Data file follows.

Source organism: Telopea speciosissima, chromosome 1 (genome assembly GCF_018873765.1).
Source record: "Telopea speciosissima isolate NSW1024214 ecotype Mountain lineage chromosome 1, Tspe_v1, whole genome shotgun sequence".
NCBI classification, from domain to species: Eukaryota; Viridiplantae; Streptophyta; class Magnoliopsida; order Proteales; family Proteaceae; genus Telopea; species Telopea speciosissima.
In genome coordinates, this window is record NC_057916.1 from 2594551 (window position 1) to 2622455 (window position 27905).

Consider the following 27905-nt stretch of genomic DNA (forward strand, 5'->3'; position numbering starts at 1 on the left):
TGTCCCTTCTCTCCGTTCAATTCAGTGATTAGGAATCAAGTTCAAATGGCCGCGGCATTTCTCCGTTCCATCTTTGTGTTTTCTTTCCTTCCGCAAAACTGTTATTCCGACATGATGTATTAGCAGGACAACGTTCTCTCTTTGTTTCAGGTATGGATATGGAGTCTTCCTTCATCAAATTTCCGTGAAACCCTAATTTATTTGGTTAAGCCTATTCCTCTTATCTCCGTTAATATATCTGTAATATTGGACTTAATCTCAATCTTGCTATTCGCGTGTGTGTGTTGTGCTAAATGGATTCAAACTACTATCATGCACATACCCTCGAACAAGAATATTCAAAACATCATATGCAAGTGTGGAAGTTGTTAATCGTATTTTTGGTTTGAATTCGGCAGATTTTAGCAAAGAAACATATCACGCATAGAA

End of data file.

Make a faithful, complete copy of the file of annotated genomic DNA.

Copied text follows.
Source organism: Telopea speciosissima, chromosome 1 (genome assembly GCF_018873765.1).
Source record: "Telopea speciosissima isolate NSW1024214 ecotype Mountain lineage chromosome 1, Tspe_v1, whole genome shotgun sequence".
NCBI classification, from domain to species: Eukaryota; Viridiplantae; Streptophyta; class Magnoliopsida; order Proteales; family Proteaceae; genus Telopea; species Telopea speciosissima.
In genome coordinates, this window is record NC_057916.1 from 2594551 (window position 1) to 2622455 (window position 27905).

Consider the following 27905-nt stretch of genomic DNA (forward strand, 5'->3'; position numbering starts at 1 on the left):
TGTCCCTTCTCTCCGTTCAATTCAGTGATTAGGAATCAAGTTCAAATGGCCGCGGCATTTCTCCGTTCCATCTTTGTGTTTTCTTTCCTTCCGCAAAACTGTTATTCCGACATGATGTATTAGCAGGACAACGTTCTCTCTTTGTTTCAGGTATGGATATGGAGTCTTCCTTCATCAAATTTCCGTGAAACCCTAATTTATTTGGTTAAGCCTATTCCTCTTATCTCCGTTAATATATCTGTAATATTGGACTTAATCTCAATCTTGCTATTCGCGTGTGTGTGTTGTGCTAAATGGATTCAAACTACTATCATGCACATACCCTCGAACAAGAATATTCAAAACATCATATGCAAGTGTGGAAGTTGTTAATCGTATTTTTGGTTTGAATTCGGCAGATTTTAGCAAAGAAACATATCACGCATAGAA